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Thursday, 9 October 2008

A breathing space not a reprieve

If the concerted actions of world central banks have stabilised financial meltdown, they have won us a breathing space, not a reprieve. Similarly the fall in oil prices takes a little pressure off an open wound, and will by reducing transport and processing costs also take a little pressure off immediate food prices, although any fall in fertilizer costs will take much longer to come through the system. Despite the palpable sense of relief, it would be folly not to use now this hiatus to prepare for what is to come.

We face a slow and painful period of economic reconstruction. Debt still needs to be deflated, and if not in a sudden financial crash then slowly and with a hand on the tiller. And as Germany has demonstrated this week, both in Merkel's reassurance to German savers and in her refusal to commit German government money to an ECB-area bail-out fund, now is the time that governments look first to the people that elect them. Irish voters amongst others will rightly be asking how much their EU membership is worth when Germany's brave eurowords turn to such dust overnight.

The real pain - the chronic deep hurtful ache - is yet to come. We may get through Christmas, but 2009 and all it brings will not be so easy; painful economic change must necessarily have social consequences. The mild recessions of the 80s and 90s caused significant social change, destroying local institutions and cementing the central State. It would be naive to imagine we will not come out of this one a different nation and society. But a time of change is also a time of opportunity, a chance to establish a restructuring that will leave us better placed as a nation when we come through to the other side. And those changes will not be towards a greater centralism.

Simon Heffer comments in today's Telegraph that
The maxim of the American writer and philosopher Ayn Rand came close to fulfilment before the denouement of Old Labour on May 3 1979: that the difference between a welfare state and a totalitarian state is a matter of time.
Our economy simply cannot sustain Labour's welfare state through the coming times. By the new year it will become apparent to the electorate that Brown has no solutions to offer; any attempts to increase taxation purely to bolster the welfare state, rather than for deeper economic and social restructuring, will be rejected. The pressure for an election will still be there. And like Germany, people will look inwards. Parochialism isn't necessarily a bad thing; rising crime and disorder will impact on our homes and our streets, poverty will be met daily in the local supermarket, and boarded-up shop fronts and deserted delivery depots will line our routes to work if we're amongst those that still have jobs - and a very large number of us still will. The pressure will come to see the direct local effects of our taxes. Local building societies and credit unions may blossom once again. Local watches may demand greater powers to police their own areas. Local welfare schemes may evolve to meet the worst effects. Parents may run local voluntary educational facilities. As the central State starts to fall, local institutions can grow like saplings in the sunlit space left by a fallen forest giant.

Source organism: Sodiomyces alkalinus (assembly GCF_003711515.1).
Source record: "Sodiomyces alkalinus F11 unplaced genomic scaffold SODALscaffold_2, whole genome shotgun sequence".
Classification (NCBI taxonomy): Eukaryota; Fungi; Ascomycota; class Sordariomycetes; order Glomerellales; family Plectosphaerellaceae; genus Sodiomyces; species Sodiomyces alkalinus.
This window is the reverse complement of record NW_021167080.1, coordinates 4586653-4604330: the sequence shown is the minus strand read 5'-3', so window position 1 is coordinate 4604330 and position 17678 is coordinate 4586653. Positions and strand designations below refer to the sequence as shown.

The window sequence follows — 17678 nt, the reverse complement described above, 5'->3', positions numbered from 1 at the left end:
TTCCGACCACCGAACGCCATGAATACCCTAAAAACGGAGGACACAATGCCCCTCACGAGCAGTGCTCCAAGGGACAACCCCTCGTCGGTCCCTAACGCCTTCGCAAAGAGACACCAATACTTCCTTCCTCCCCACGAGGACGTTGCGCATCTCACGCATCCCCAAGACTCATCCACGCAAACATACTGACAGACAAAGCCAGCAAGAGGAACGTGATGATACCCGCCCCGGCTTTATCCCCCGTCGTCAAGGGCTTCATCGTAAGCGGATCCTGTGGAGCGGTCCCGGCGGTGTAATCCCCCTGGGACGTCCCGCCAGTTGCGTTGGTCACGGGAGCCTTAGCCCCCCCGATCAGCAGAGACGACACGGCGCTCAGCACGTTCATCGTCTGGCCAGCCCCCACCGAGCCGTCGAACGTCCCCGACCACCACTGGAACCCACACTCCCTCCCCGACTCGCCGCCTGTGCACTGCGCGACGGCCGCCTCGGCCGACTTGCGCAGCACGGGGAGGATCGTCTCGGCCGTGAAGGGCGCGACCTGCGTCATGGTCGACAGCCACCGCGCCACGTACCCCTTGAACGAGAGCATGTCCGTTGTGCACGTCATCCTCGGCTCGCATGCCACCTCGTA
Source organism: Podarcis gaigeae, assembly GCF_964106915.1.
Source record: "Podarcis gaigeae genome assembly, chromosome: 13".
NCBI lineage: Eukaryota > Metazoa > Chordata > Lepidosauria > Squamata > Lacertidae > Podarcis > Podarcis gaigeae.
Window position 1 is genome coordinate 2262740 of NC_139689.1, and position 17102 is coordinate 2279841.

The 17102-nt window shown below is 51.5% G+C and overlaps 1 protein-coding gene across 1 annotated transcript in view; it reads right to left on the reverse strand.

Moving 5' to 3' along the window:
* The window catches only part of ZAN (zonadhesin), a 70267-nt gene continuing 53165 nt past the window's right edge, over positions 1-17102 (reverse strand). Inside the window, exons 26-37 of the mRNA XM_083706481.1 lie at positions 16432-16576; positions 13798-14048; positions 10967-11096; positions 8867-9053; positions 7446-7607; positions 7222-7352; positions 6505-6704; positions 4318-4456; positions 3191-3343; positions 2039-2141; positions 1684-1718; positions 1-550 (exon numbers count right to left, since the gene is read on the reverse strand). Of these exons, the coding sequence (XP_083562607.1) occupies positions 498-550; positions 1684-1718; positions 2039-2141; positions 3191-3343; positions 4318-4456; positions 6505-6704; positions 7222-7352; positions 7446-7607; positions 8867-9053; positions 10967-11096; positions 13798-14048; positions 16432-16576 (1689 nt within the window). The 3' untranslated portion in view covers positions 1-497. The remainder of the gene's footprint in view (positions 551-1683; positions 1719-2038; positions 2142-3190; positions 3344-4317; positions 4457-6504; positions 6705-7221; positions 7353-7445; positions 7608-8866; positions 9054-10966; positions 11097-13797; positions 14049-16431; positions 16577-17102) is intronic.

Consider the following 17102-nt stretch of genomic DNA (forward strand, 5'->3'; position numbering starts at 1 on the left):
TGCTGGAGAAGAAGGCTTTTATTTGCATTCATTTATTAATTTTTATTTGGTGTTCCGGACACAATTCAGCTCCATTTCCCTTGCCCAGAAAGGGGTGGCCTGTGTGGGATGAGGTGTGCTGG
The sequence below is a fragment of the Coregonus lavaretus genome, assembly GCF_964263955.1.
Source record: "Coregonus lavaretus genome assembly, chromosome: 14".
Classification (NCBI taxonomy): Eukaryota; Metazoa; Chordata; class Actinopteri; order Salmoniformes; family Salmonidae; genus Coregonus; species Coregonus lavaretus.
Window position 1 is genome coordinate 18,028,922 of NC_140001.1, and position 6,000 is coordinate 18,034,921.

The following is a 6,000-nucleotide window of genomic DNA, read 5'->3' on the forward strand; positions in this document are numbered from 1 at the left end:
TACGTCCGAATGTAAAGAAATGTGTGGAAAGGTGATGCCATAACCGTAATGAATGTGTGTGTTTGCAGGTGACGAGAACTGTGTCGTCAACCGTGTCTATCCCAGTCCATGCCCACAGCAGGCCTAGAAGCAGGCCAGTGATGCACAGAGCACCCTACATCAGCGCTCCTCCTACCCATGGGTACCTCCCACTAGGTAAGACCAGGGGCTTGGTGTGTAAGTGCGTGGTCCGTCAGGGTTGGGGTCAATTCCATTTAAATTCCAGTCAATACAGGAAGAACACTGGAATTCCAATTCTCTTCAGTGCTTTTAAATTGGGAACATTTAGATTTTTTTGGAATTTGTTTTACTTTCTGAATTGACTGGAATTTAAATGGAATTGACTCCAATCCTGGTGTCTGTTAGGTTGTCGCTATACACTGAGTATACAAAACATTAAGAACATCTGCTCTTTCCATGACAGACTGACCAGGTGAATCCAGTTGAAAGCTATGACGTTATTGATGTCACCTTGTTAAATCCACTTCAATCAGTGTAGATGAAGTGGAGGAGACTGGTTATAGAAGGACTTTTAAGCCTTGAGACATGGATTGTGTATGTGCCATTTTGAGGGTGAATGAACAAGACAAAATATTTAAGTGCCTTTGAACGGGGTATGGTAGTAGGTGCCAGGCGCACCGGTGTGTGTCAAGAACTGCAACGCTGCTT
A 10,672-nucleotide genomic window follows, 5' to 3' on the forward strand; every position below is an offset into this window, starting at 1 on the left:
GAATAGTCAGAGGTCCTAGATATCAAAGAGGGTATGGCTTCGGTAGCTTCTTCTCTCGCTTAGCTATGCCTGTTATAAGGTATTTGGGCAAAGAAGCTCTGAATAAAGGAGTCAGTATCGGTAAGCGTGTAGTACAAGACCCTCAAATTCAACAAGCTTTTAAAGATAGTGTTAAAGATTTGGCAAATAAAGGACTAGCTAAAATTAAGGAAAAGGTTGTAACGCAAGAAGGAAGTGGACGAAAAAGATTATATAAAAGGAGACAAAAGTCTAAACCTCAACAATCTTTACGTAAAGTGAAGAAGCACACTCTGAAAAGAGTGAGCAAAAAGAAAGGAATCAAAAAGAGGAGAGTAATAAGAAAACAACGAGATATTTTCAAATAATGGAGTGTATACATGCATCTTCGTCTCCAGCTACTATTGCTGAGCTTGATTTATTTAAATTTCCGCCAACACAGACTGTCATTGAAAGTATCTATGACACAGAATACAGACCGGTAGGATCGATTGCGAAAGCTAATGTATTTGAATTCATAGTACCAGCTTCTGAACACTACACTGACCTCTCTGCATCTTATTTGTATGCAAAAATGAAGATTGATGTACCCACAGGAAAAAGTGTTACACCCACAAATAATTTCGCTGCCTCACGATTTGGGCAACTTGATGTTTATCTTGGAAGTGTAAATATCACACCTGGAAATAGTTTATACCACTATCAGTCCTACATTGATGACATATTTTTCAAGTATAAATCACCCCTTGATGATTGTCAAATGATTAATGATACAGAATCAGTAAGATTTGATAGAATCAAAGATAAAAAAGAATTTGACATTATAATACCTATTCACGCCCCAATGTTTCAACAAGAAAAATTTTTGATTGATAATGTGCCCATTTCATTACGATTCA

Cameron has already dumped his commitment to continue Labour's profligacy. If he to capture the coming zeitgeist he must also be prepared to dump his commitment to continue Labour's Leviathan central State.


Nick von Mises said...

I'm certainly hoping for this. The parallels with Atlas Shrugged are there. As capitalists pull their money out of risk instruments, it's got a similar effect to just plain going on strike. Any ideas on where to find Atlantis?

Guthrum said...

I fear it will be more authoritarianism with the elite defending their own against the abandoned state dependents.